“…the planaria in relation to others was of small size, its tail was bifid, and out of the cleft grew a body, separated and distinct from the main trunk of the animal, which by some strange and anomalous proceeding had been surmounted by a head, lively and well defined…In the course of a week or little more the posterior head had separated by spontaneous division and had disappeared. But soon afterwards a kind of projection occupied its place; and it was not without amazement that I beheld this projection vegetate into a new head, resembling the one which had been lost. About a month having elapsed, it was well shaped and entire. My belief being thus corroborated in the probable effect of experiment, it was reasonable to conclude, that if separating parts became complete animals, if a mutilated trunk regained the defective portion; and if a head, the most important of all organs, was evolved from every inconsiderable fragment, supernumerary parts might, by some particular operation, be produced; yet it was long before reiterated trials were rewarded with success, and I had almost determined to abandon the enquiry, conceiving that a certain nicety, of which I was not master, should be practised, and that it had been beyond my ability to detect the secret cause of failure.”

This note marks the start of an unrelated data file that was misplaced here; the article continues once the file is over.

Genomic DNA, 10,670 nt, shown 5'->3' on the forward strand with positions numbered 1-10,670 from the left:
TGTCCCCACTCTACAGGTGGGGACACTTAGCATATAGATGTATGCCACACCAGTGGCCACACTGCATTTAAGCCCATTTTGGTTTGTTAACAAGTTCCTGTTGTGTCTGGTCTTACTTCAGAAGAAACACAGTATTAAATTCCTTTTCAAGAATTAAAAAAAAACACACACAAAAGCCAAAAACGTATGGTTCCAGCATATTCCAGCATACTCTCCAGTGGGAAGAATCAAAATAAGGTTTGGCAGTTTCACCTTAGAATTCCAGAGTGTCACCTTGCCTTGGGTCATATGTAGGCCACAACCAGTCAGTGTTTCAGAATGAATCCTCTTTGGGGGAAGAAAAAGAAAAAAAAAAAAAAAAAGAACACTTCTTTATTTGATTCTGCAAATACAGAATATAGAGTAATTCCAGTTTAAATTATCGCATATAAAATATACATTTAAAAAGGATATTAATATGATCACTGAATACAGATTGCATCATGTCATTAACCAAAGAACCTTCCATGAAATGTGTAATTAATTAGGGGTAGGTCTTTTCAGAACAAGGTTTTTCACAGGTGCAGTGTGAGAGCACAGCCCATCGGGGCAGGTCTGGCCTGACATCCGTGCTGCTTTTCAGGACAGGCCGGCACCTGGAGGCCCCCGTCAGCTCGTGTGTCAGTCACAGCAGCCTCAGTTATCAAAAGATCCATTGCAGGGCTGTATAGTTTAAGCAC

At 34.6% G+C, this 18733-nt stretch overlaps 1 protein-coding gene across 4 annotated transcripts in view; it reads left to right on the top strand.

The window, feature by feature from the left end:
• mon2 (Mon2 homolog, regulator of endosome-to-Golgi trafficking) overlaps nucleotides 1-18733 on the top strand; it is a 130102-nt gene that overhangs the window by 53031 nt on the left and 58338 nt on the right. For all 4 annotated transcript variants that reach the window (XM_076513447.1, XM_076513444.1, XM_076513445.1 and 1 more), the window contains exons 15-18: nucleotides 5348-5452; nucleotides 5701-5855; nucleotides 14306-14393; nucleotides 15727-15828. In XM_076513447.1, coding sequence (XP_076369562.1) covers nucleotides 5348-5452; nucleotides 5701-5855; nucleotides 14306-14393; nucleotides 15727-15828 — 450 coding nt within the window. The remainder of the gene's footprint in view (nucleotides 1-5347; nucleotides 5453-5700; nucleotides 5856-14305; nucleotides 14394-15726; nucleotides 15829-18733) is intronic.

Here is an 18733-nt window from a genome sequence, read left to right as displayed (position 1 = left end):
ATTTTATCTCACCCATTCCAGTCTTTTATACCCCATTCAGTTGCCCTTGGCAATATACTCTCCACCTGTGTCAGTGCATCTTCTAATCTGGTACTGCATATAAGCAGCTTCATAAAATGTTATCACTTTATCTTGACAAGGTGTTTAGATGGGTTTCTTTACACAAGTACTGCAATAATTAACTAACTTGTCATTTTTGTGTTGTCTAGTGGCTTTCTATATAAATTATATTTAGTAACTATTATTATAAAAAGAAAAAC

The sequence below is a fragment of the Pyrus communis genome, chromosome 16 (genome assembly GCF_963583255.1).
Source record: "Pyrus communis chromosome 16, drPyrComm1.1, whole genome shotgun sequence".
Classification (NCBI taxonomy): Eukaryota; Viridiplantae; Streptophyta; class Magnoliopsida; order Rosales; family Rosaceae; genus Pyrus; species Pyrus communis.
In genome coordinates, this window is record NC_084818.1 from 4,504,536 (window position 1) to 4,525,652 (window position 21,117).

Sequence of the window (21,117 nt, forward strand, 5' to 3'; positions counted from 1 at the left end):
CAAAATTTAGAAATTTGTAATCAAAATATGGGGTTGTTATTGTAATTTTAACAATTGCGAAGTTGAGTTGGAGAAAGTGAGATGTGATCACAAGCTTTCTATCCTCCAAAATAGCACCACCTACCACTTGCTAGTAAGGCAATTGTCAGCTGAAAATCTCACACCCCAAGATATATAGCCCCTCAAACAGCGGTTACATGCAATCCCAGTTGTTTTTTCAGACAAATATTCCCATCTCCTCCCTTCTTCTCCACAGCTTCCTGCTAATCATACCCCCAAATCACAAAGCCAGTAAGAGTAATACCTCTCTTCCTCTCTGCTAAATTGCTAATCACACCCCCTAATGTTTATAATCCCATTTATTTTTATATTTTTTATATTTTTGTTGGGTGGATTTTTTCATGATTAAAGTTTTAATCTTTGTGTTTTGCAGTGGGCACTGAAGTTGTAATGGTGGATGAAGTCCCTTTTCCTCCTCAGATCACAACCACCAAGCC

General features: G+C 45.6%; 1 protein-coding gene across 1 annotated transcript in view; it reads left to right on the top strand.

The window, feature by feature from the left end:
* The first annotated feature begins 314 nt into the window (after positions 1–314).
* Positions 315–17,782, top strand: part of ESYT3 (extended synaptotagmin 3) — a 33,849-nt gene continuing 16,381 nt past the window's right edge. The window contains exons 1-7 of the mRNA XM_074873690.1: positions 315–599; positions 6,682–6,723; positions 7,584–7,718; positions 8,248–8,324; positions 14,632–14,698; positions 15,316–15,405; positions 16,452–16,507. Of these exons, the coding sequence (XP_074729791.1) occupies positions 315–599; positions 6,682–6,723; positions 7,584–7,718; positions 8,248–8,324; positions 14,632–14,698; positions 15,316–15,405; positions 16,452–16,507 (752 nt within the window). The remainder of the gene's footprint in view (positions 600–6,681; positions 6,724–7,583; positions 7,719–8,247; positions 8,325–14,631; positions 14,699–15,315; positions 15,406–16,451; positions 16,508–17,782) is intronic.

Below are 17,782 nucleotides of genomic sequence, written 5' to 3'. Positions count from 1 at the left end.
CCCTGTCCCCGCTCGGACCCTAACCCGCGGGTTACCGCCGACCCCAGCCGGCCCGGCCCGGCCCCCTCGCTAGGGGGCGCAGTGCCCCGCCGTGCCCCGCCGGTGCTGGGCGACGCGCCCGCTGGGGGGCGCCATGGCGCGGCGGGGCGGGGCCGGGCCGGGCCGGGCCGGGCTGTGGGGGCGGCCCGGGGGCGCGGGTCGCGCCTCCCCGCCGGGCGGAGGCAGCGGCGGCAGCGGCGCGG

Later, J. R. Johnson would repeat and confirm Dalyell’s experiments and he would publish his accounts in the Philosophical Transactions of the Royal Society of London in 1825 (part II, pp.247-256).
To the right is a reproduction of Johnson’s illustrations and the corresponding figure legend reporting his experimental results.
Darwin & Planarians